Well, yeah. But it’s still a hot topic around the water cooler, so bear with me.
When Shane Victorino walked in the ninth inning, the Giants still had a 96.8% chance of winning the game. That’s assuming average players across the board of course – there’s no way to tweak the formula to account for Tim Lincecum or the ridiculous heart of the Phillies order. But even factoring those things in wouldn’t make a big difference. When a team has a three-run lead with one out in the ninth inning, that team wins about 95 times out of 100, whether it’s a tired starting pitcher, an All-Star closer, or a tub of slurry trying to close out the game.
If Bochy made the wrong strategic move, and that’s still a very debatable point, he might have lopped off 1% or so from that expected winning percentage. So the move that Bruce Bochy made shouldn’t be viewed strictly in terms of winning and losing. And Bochy didn’t bring in Wayne Franklin – he brought in a hard-throwing closer who has been pitching extremely well this season. The Giants were overwhelming favorites to win, whether Lincecum or Brandon Medders finished.
In that context, I want a manager who a) gives his ace a chance to finish the game, and b) doesn’t mess around if that ace shows any sign of fatigue. Because, hey, the game’s in the bag anyways. Cough. But when Lincecum got under four straight fastballs and walked a weenie he’d effortlessly dispatched all day, I wasn’t really worried about the game yet. I wanted him out of the game because he’s still a young pitcher. There’s no need to push him in that situation if you think he’s fatigued in any way. You don’t want a tired Tim Lincecum struggling through a 12-pitch at bat to Chase Utley in a game that’s almost impossible to lose. Cough.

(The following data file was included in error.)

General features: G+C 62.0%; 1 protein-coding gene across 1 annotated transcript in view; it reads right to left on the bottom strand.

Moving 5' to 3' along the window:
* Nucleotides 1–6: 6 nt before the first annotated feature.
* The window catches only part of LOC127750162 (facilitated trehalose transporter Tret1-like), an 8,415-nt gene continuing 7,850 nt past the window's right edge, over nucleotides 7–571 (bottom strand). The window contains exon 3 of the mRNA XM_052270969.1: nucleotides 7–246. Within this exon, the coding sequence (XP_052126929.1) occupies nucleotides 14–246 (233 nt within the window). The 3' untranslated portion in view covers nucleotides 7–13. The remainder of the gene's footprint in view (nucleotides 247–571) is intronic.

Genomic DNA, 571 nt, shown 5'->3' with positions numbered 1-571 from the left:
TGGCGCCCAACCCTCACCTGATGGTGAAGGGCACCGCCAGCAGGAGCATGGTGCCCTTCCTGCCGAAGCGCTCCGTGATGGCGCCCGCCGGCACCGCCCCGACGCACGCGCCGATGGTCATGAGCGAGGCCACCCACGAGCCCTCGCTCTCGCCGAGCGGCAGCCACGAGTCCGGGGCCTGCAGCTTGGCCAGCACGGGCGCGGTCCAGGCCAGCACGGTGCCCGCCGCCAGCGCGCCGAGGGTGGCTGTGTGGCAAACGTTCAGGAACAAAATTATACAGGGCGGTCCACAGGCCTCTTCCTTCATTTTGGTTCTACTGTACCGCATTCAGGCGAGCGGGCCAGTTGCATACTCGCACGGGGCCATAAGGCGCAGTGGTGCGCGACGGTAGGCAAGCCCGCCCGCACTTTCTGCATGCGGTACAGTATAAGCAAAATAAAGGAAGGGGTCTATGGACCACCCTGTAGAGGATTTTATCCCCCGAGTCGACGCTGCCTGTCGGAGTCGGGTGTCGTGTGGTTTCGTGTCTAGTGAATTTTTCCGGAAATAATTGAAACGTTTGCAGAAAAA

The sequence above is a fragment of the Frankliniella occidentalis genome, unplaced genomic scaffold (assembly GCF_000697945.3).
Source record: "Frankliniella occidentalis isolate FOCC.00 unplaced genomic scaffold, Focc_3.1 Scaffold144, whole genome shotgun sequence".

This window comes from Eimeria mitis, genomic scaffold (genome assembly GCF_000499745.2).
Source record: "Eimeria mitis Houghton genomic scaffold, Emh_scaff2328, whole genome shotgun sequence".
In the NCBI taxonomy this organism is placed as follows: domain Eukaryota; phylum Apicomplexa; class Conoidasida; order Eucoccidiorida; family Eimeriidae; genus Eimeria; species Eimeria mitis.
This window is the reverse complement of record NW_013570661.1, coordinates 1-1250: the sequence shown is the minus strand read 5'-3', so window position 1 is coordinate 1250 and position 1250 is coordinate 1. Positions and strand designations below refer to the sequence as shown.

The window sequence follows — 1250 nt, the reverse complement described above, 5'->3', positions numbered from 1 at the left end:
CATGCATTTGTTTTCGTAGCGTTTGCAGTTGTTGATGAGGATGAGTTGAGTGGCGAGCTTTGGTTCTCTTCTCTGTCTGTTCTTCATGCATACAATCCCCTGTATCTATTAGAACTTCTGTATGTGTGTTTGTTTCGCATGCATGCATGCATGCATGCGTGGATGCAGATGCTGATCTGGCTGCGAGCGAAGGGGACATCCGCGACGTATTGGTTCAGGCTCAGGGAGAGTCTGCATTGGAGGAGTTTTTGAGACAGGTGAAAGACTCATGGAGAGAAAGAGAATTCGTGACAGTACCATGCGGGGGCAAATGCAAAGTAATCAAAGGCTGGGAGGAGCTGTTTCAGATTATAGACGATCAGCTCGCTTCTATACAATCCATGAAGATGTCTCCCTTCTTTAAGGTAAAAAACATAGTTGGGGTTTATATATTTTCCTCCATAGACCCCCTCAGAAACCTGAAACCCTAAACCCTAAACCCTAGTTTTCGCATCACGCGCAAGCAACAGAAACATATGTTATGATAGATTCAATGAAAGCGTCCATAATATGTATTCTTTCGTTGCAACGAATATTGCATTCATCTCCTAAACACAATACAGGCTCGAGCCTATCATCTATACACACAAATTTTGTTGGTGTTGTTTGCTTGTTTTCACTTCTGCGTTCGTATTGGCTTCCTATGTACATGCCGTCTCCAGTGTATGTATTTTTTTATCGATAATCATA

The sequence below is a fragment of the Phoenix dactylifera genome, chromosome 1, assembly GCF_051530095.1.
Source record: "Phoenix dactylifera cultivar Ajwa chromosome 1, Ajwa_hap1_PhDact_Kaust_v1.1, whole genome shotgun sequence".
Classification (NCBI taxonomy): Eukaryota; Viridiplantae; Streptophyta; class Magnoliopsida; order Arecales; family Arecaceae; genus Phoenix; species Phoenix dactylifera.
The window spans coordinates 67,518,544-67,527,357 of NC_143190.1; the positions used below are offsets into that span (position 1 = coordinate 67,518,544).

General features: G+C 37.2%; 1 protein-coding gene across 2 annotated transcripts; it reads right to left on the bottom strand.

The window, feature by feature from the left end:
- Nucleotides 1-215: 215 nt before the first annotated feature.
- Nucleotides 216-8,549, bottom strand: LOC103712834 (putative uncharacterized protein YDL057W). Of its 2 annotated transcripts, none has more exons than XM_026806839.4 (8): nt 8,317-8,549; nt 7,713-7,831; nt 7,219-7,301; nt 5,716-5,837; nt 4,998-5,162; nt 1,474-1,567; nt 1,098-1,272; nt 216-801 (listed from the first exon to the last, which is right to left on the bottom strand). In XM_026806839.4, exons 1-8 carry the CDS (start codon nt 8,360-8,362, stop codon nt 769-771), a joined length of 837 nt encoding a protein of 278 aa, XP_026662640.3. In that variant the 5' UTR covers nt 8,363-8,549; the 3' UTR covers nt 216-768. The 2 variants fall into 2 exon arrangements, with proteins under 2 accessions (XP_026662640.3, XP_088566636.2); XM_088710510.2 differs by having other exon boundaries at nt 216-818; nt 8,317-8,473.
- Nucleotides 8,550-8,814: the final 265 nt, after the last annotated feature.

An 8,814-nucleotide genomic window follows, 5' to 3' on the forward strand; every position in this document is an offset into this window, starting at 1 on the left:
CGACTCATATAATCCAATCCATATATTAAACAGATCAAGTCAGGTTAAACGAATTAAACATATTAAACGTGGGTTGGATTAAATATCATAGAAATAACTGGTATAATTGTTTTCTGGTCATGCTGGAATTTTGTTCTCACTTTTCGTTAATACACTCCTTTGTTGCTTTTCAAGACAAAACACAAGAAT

I’m not trying to suggest that another ten pitches would have melted Lincecum’s labrum, but why make him throw pitches when he’s tired? For that extra 1% chance of winning? The risks might not be tangible, but there’s no reason to extend a young pitcher in a situation like that if you suspect he might be tired. Handling a young pitcher is always a balancing act – if you want to go the reducto ad absurdum route, you can argue that people who are overly concerned with fatigued pitchers should pull their pitchers after 40 pitches, just to make sure. People who freak out after 100 pitches are goofballs, and so are the people who think pitchers should pitch complete games because that’s what Speckled Eggs McGaffin used to do for the Superbas in 1887.
The middle ground is filled with context-loving folks who can all agree that unnecessary risks are to be avoided. And on a team that has a closer with a pulse, putting Lincecum through the ninth inning after his control raised a red flag would have been unnecessary. Maybe the health (or cumulative stamina) risk was minimal, but so was the chance that the Giants were in danger of losing.
Awful game. And I’m tired of thinking about it. But if I’m going to second-guess every decision Bochy makes, I can at least give him credit for the ones I agree with.